Law 12, “Fouls and Misconduct,” of the Laws of the Game, states that:
“A direct free kick is also awarded to the opposing team if a player… handles the ball deliberately (except for the goalkeeper within his own penalty area).”
It is the language contained within the “Interpretation of the Laws of the Game and Guidelines for Referees” section of the FIFA Laws of the Game, however, that best explains what handling, or “hand ball” is all about. This language states:
“Handling the ball involves a deliberate act of a player making contact with the ball with his hand or arm. The referee must take the following into consideration:
There are two significant points concerning application of the handling rule during the normal run of play. The first has to do with the parts of the body which contact the ball and the second has to do with the judgment of the Referee.
The parts of the body subject to the handling rule are both the hands and the arms, extending from the tips of the fingers to the articulation of the shoulder. The fact that the ball may contact the hands or the arms during the course of the game is not sufficient, in and of itself, for a penalty to be called. In order for a violation to have occurred, the Referee (or Assistant Referee) must have seen the contact and must have judged that the contact was intentional.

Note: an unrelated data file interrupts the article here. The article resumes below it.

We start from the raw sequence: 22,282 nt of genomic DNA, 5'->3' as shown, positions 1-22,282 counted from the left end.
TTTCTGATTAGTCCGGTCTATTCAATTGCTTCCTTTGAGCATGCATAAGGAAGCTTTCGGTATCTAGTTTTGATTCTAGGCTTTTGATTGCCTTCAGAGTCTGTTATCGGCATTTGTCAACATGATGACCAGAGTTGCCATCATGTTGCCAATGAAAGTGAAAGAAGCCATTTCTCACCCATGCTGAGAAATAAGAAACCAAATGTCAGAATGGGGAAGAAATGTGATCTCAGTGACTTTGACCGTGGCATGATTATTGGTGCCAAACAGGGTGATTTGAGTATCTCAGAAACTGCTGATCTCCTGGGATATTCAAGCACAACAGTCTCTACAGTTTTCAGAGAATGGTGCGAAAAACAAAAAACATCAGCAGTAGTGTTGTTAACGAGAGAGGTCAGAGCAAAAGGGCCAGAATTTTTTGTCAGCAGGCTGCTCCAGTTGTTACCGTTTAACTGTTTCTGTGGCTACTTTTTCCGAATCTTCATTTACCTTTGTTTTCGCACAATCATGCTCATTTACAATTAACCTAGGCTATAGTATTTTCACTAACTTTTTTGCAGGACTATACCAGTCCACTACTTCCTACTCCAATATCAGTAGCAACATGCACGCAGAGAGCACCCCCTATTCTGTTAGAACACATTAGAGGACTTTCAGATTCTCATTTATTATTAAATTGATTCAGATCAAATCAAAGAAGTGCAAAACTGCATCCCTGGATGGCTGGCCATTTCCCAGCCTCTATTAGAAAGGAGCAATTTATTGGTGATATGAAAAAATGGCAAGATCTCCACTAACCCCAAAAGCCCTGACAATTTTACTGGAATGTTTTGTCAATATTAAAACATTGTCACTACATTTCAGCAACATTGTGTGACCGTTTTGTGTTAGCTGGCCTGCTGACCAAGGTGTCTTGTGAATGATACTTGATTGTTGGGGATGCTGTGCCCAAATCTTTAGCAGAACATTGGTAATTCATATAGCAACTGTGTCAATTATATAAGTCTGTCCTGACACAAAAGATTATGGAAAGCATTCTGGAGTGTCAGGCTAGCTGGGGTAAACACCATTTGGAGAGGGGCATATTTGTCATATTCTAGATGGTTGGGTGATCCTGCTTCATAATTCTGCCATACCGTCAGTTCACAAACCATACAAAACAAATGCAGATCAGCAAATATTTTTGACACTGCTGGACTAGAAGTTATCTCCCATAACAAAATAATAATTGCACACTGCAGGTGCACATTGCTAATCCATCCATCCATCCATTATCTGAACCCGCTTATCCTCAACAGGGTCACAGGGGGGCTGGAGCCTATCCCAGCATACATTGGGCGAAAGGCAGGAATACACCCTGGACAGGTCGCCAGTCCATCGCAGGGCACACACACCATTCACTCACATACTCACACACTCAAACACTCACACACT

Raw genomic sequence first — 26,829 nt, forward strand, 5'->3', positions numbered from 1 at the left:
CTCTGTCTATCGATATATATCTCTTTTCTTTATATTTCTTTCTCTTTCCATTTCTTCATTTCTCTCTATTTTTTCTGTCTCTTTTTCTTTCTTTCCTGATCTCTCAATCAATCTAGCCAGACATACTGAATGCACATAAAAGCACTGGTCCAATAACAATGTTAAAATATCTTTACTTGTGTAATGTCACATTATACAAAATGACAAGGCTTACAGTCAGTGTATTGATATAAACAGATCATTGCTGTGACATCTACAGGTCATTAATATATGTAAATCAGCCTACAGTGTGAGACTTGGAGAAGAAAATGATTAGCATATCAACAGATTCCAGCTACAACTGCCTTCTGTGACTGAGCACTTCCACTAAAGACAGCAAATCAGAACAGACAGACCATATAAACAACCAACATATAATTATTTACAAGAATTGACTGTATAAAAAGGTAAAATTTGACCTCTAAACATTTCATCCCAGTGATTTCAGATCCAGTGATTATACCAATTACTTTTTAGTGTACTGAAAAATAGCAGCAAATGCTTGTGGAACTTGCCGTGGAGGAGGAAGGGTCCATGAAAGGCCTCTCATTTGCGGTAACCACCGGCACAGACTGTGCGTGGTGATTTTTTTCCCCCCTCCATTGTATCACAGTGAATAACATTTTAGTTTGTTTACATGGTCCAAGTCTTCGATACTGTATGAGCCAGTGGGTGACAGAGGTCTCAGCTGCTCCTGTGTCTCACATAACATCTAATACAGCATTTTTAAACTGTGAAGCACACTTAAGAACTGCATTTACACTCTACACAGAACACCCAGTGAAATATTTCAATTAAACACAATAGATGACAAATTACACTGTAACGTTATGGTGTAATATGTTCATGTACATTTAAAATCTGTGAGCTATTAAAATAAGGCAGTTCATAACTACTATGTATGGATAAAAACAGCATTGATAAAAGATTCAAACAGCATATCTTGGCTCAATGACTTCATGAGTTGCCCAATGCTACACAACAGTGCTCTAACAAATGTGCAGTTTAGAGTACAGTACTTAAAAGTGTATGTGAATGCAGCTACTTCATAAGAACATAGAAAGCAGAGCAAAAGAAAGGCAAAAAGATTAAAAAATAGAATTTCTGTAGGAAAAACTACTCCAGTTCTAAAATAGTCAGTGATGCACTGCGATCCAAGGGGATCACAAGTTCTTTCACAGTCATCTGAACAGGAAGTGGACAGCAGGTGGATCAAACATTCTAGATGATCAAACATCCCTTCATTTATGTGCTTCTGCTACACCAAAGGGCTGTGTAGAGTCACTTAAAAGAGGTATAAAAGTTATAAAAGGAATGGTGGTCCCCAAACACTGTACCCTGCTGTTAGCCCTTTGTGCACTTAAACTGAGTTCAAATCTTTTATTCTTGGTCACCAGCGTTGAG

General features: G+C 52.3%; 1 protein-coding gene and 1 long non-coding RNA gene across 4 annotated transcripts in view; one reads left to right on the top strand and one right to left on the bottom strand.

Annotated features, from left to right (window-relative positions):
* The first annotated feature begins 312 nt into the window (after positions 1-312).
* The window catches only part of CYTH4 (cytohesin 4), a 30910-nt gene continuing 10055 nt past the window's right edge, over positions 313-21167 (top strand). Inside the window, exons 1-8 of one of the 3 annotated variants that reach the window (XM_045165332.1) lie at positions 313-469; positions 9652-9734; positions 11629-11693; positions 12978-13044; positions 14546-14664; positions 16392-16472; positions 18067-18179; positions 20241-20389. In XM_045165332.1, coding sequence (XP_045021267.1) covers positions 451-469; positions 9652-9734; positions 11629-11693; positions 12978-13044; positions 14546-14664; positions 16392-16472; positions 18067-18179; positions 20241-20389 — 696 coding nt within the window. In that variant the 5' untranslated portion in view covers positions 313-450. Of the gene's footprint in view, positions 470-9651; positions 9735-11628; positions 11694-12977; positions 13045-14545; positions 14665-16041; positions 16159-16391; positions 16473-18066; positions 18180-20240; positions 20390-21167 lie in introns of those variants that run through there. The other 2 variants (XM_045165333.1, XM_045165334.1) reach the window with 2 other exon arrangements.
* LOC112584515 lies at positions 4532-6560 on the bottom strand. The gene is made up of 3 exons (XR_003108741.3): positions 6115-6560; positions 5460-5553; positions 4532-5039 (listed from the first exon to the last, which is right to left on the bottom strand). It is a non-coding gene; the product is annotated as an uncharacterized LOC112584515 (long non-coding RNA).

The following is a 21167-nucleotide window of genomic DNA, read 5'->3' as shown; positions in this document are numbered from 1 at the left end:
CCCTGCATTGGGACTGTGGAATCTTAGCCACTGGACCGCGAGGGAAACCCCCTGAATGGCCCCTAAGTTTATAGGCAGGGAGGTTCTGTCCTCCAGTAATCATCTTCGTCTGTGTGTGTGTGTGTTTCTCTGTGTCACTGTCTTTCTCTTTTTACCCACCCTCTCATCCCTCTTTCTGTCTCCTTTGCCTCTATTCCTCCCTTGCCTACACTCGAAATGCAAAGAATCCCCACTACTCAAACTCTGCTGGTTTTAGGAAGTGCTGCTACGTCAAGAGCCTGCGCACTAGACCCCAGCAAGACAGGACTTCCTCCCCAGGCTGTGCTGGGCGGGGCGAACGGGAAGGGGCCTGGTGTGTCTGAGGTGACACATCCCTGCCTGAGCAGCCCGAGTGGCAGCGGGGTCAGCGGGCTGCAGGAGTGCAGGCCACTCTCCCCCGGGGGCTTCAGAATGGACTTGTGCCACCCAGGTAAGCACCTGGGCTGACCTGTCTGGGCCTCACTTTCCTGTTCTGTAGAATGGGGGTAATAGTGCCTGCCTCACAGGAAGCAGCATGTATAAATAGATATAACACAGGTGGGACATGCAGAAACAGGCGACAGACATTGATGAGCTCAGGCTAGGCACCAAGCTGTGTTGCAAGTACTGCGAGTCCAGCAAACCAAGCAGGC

In order to determine that the contact with the ball was intentional, the Referee uses two general criteria:
If, in the opinion of the Referee, either of these two acts occurred, “handling” should be called. If the contact was determined to have been unintentional, then play is allowed to continue, no matter how or where the ball was contacted and no matter what happens next to the path of the ball.
Difficulty with the application of the handling rule mostly occurs at the youth level where few hand balls are truly intentional. However, players must learn to keep their hands and arms out of situations where they could inappropriately influence play. In order to do so, coaches must teach young field players to keep their hands near their sides when the ball is bouncing around and to overcome the desire brought on by American sports such as football, basketball and baseball, to try to catch the ball. In addition, coaches must teach young players to overcome the natural tendency to protect the body from a fast moving ball, particularly the face, by blocking it with their hands. Instead, they may first duck or turn the body, but then they must learn to aggressively strike, deflect, or absorb the pace of, the ball.
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John Harves, All Rights Reserved